(I guess that’s the point I still agree with today. If you listen to rock music, you tend to listen to a better pedigree of musician. The lines have blurred completely, because rock music is now so mainstream, and has been for the past decade, but when I think back to the 1990’s, the Indie or Britpop bands were full of musicians who just couldn’t really play. Noel Gallagher may have started off as a decent songwriter – although it pains me to say it – but his skills on the guitar are very basic. Listen to him solo and he plays the same pentatonic scale every single time. Compare him to somebody like Slash, and there’s just no contest. You may think it’s an unfair comparison, but players like Slash aren’t that uncommon in rock music.)

Anyway, I digress. So, there I am at University, in my second year I think, and it’s getting a little tired listening to rock music all the time. It’s not like I had run out of rock bands to listen to, but there was definitely nothing decent that was coming out by contemporary bands. Bright young rock hopes like The Wildhearts had lost their way and gone all industrial, and Terrorvision had gone completely mainstream, singing about Tequila on Top Of The Pops every week. Then one day I was in the Scream pub in Huddersfield, and somebody put Just by Radiohead on the jukebox.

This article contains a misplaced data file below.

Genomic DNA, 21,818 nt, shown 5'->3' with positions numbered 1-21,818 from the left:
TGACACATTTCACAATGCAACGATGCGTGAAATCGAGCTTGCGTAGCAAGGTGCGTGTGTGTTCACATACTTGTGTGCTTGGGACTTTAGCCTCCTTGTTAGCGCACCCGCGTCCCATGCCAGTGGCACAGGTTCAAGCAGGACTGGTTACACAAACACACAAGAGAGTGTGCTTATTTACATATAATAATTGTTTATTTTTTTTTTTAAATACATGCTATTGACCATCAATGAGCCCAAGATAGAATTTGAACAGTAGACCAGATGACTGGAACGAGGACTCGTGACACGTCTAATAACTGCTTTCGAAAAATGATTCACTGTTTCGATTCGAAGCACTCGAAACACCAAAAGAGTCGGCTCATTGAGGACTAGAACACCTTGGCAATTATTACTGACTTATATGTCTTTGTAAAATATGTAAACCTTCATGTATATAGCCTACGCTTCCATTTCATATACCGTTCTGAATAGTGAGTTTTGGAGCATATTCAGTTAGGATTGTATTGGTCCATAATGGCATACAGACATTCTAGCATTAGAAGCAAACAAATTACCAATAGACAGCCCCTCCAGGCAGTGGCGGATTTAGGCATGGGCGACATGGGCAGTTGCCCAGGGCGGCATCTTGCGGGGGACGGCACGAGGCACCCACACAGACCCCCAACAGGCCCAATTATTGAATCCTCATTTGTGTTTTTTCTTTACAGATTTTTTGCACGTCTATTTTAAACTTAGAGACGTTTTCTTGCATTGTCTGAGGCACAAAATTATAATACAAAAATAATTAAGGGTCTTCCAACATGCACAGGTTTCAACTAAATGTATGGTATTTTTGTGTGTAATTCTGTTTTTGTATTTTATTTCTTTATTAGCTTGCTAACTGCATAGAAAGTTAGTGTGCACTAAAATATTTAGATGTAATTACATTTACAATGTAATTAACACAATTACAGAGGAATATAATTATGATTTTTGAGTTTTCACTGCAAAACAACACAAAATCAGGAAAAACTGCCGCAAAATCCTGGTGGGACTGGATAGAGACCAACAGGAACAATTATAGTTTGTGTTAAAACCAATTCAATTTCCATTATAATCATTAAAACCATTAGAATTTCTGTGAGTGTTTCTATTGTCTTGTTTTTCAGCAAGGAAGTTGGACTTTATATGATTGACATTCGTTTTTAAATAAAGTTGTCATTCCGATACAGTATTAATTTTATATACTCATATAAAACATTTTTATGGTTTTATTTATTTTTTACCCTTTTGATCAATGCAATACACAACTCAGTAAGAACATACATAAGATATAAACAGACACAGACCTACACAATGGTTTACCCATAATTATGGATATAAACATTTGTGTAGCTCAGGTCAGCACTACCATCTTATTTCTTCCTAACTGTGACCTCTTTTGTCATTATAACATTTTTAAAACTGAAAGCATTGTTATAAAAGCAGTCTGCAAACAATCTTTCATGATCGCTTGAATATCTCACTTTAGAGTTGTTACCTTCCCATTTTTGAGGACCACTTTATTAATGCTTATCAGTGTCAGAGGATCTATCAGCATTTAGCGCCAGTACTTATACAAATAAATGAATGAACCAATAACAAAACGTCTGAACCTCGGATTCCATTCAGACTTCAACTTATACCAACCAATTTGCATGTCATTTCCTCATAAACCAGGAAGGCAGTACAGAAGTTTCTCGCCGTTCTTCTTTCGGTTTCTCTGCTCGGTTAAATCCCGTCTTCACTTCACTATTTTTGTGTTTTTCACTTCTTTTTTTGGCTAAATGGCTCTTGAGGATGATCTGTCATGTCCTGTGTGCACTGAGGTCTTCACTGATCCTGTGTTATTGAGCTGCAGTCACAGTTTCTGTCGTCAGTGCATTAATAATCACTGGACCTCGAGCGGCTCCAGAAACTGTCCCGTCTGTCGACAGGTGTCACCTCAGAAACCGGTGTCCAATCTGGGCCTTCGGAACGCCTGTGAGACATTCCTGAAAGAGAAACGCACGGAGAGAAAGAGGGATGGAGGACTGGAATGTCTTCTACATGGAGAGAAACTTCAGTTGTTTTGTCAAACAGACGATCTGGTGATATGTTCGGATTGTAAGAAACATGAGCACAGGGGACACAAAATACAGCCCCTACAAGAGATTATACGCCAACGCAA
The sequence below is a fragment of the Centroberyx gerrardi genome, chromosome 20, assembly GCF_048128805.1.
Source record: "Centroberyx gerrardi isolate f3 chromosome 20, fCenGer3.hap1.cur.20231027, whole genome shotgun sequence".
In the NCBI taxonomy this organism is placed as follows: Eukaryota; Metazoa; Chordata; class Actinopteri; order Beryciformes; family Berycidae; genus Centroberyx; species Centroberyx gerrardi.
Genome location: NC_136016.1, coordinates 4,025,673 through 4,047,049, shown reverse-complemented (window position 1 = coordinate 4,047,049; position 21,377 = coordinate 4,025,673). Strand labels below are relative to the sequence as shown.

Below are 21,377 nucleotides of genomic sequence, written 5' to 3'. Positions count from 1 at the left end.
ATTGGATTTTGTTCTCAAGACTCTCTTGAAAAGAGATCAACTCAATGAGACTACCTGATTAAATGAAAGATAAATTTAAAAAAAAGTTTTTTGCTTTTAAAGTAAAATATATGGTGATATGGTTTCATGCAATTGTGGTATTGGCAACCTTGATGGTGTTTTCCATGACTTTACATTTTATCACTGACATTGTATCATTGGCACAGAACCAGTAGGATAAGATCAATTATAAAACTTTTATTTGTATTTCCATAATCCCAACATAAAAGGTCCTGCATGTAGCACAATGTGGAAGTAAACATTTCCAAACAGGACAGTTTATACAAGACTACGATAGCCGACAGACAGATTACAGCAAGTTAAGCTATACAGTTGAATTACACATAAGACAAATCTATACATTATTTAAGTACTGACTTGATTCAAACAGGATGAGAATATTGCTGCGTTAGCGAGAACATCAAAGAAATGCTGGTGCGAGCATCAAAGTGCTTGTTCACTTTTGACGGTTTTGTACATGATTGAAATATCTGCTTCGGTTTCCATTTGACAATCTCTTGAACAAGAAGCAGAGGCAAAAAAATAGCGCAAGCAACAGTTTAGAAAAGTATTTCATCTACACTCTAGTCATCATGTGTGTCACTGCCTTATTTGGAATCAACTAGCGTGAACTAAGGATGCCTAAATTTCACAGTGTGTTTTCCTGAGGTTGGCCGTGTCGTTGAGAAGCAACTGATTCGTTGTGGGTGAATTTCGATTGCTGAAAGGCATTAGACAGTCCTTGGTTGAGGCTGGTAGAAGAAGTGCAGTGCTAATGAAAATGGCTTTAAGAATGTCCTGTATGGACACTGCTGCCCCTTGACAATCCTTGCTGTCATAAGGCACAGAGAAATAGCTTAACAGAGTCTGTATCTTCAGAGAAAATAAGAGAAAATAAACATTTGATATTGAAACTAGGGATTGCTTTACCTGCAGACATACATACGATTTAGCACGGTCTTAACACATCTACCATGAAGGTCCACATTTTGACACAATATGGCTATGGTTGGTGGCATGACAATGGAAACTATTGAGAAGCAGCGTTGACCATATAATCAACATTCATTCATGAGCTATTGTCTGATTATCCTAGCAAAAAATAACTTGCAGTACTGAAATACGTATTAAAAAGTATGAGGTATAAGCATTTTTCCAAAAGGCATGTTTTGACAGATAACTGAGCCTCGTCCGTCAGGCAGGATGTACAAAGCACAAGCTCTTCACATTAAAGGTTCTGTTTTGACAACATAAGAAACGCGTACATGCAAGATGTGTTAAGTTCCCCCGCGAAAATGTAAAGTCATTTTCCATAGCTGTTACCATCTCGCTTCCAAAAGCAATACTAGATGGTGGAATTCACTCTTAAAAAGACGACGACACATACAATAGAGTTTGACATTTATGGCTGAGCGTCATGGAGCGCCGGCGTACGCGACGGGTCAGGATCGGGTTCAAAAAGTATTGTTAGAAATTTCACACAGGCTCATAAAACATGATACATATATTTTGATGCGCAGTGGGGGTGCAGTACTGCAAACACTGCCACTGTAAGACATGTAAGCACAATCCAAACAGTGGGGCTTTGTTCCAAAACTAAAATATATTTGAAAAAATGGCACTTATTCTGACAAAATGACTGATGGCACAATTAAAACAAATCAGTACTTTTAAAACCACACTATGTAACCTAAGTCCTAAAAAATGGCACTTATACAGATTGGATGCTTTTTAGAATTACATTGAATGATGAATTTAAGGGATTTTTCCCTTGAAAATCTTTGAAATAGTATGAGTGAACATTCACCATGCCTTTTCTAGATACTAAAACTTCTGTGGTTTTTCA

My whole outlook on music changed instantly. Here was an Indie or a Britpop band, playing something that was just as musically interesting as anything that I had heard in rock music – either in contemporary rock music or in classic rock. I rushed out and bought the album straight away.